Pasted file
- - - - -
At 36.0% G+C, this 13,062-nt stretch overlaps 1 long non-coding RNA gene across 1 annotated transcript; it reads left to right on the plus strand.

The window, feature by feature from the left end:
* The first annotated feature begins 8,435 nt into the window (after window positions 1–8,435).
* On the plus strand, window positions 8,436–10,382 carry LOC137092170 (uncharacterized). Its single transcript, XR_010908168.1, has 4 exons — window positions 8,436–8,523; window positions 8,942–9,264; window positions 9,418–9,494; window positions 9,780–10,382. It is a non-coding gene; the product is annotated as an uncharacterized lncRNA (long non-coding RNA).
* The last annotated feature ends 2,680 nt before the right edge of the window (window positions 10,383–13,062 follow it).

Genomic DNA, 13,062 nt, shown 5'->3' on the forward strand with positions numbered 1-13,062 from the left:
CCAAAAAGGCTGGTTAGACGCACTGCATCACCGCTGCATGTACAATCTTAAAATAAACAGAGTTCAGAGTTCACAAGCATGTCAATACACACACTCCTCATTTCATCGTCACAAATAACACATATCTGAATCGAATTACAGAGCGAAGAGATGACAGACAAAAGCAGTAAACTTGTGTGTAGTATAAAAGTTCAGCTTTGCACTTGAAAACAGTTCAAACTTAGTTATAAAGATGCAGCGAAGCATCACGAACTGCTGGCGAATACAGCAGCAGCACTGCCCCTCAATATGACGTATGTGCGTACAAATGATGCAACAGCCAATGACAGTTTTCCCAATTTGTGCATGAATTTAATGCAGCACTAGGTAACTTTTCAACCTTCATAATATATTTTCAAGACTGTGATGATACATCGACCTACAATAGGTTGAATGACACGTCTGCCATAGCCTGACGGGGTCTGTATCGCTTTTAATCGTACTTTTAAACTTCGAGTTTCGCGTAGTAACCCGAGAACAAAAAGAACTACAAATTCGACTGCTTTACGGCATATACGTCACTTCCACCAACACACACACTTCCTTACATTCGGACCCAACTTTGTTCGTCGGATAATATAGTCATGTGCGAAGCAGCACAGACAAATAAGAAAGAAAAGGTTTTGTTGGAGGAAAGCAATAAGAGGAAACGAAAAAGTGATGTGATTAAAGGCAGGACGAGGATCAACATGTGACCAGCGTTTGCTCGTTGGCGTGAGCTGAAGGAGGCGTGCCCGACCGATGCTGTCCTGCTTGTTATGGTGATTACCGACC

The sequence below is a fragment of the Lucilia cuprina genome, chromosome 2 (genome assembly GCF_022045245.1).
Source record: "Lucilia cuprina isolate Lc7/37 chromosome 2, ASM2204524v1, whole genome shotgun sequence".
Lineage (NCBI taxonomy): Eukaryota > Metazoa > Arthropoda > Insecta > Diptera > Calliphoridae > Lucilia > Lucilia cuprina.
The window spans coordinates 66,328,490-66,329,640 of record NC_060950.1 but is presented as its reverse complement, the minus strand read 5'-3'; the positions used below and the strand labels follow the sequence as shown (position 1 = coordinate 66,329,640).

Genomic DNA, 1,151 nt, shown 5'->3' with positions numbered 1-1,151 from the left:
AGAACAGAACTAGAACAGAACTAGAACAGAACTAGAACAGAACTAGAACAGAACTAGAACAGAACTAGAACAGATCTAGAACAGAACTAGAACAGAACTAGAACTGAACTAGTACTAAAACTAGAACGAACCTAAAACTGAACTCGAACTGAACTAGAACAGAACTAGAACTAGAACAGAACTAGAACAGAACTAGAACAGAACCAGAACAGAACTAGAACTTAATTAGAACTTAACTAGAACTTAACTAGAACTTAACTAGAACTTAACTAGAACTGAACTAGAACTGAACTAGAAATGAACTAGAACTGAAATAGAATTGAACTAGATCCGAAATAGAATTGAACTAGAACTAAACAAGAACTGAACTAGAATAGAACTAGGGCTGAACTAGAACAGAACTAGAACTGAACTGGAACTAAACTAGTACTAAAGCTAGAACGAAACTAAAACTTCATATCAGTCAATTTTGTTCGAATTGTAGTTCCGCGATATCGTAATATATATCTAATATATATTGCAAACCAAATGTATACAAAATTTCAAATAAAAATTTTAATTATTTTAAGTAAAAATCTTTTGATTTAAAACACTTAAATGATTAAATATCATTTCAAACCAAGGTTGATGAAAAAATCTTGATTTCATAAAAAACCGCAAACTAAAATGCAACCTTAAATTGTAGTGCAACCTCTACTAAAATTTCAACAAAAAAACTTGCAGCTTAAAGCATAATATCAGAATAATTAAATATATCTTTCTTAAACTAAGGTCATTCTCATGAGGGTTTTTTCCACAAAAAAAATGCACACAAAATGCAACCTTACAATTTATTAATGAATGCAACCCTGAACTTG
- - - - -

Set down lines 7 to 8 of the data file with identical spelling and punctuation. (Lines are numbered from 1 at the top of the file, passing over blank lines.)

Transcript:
CCAAAAAGGCTGGTTAGACGCACTGCATCACCGCTGCATGTACAATCTTAAAATAAACAGAGTTCAGAGTTCACAAGCATGTCAATACACACACTCCTCATTTCATCGTCACAAATAACACATATCTGAATCGAATTACAGAGCGAAGAGATGACAGACAAAAGCAGTAAACTTGTGTGTAGTATAAAAGTTCAGCTTTGCACTTGAAAACAGTTCAAACTTAGTTATAAAGATGCAGCGAAGCATCACGAACTGCTGGCGAATACAGCAGCAGCACTGCCCCTCAATATGACGTATGTGCGTACAAATGATGCAACAGCCAATGACAGTTTTCCCAATTTGTGCATGAATTTAATGCAGCACTAGGTAACTTTTCAACCTTCATAATATATTTTCAAGACTGTGATGATACATCGACCTACAATAGGTTGAATGACACGTCTGCCATAGCCTGACGGGGTCTGTATCGCTTTTAATCGTACTTTTAAACTTCGAGTTTCGCGTAGTAACCCGAGAACAAAAAGAACTACAAATTCGACTGCTTTACGGCATATACGTCACTTCCACCAACACACACACTTCCTTACATTCGGACCCAACTTTGTTCGTCGGATAATATAGTCATGTGCGAAGCAGCACAGACAAATAAGAAAGAAAAGGTTTTGTTGGAGGAAAGCAATAAGAGGAAACGAAAAAGTGATGTGATTAAAGGCAGGACGAGGATCAACATGTGACCAGCGTTTGCTCGTTGGCGTGAGCTGAAGGAGGCGTGCCCGACCGATGCTGTCCTGCTTGTTATGGTGATTACCGACC

The sequence below is a fragment of the Lucilia cuprina genome, chromosome 2 (genome assembly GCF_022045245.1).